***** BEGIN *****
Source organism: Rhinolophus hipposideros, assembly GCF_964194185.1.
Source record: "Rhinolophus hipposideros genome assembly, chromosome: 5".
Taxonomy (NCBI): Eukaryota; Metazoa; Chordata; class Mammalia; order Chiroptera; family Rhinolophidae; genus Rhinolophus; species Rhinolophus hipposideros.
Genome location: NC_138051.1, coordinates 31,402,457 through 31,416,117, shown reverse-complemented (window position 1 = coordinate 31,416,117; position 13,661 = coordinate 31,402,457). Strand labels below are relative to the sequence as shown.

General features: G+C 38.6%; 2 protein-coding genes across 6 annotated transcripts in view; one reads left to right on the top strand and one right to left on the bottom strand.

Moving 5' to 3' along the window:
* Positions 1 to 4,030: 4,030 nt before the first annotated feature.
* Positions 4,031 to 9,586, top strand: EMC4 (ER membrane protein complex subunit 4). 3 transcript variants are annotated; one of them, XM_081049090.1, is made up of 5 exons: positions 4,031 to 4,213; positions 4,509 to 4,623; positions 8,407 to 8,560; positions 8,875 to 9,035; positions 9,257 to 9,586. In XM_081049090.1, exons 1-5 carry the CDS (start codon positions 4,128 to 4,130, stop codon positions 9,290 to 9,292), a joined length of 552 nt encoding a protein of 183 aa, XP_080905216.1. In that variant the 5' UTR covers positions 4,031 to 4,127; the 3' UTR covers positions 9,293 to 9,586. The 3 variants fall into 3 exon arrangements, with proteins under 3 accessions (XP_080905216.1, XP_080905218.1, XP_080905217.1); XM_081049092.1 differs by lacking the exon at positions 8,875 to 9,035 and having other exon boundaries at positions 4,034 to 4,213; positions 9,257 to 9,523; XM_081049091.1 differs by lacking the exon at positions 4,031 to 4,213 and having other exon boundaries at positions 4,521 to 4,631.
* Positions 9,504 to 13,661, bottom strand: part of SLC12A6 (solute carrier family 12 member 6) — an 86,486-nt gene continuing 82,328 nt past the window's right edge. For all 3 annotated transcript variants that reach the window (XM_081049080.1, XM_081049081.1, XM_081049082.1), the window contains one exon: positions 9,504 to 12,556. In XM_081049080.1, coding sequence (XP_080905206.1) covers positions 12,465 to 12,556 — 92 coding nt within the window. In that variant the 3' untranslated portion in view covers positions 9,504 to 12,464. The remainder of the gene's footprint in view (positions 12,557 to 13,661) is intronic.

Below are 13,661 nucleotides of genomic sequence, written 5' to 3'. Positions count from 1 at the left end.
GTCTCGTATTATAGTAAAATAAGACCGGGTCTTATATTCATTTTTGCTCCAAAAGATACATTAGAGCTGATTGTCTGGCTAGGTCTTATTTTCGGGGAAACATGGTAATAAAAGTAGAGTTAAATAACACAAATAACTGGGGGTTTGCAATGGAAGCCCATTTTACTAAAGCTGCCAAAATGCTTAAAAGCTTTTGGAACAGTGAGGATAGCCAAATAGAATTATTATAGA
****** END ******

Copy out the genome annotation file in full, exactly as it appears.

Source organism: Rhinolophus hipposideros, assembly GCF_964194185.1.
Source record: "Rhinolophus hipposideros genome assembly, chromosome: 5".
Taxonomy (NCBI): Eukaryota; Metazoa; Chordata; class Mammalia; order Chiroptera; family Rhinolophidae; genus Rhinolophus; species Rhinolophus hipposideros.
Genome location: NC_138051.1, coordinates 31,402,457 through 31,416,117, shown reverse-complemented (window position 1 = coordinate 31,416,117; position 13,661 = coordinate 31,402,457). Strand labels below are relative to the sequence as shown.

General features: G+C 38.6%; 2 protein-coding genes across 6 annotated transcripts in view; one reads left to right on the top strand and one right to left on the bottom strand.

Moving 5' to 3' along the window:
* Positions 1 to 4,030: 4,030 nt before the first annotated feature.
* Positions 4,031 to 9,586, top strand: EMC4 (ER membrane protein complex subunit 4). 3 transcript variants are annotated; one of them, XM_081049090.1, is made up of 5 exons: positions 4,031 to 4,213; positions 4,509 to 4,623; positions 8,407 to 8,560; positions 8,875 to 9,035; positions 9,257 to 9,586. In XM_081049090.1, exons 1-5 carry the CDS (start codon positions 4,128 to 4,130, stop codon positions 9,290 to 9,292), a joined length of 552 nt encoding a protein of 183 aa, XP_080905216.1. In that variant the 5' UTR covers positions 4,031 to 4,127; the 3' UTR covers positions 9,293 to 9,586. The 3 variants fall into 3 exon arrangements, with proteins under 3 accessions (XP_080905216.1, XP_080905218.1, XP_080905217.1); XM_081049092.1 differs by lacking the exon at positions 8,875 to 9,035 and having other exon boundaries at positions 4,034 to 4,213; positions 9,257 to 9,523; XM_081049091.1 differs by lacking the exon at positions 4,031 to 4,213 and having other exon boundaries at positions 4,521 to 4,631.
* Positions 9,504 to 13,661, bottom strand: part of SLC12A6 (solute carrier family 12 member 6) — an 86,486-nt gene continuing 82,328 nt past the window's right edge. For all 3 annotated transcript variants that reach the window (XM_081049080.1, XM_081049081.1, XM_081049082.1), the window contains one exon: positions 9,504 to 12,556. In XM_081049080.1, coding sequence (XP_080905206.1) covers positions 12,465 to 12,556 — 92 coding nt within the window. In that variant the 3' untranslated portion in view covers positions 9,504 to 12,464. The remainder of the gene's footprint in view (positions 12,557 to 13,661) is intronic.

Below are 13,661 nucleotides of genomic sequence, written 5' to 3'. Positions count from 1 at the left end.
GTCTCGTATTATAGTAAAATAAGACCGGGTCTTATATTCATTTTTGCTCCAAAAGATACATTAGAGCTGATTGTCTGGCTAGGTCTTATTTTCGGGGAAACATGGTAATAAAAGTAGAGTTAAATAACACAAATAACTGGGGGTTTGCAATGGAAGCCCATTTTACTAAAGCTGCCAAAATGCTTAAAAGCTTTTGGAACAGTGAGGATAGCCAAATAGAATTATTATAGA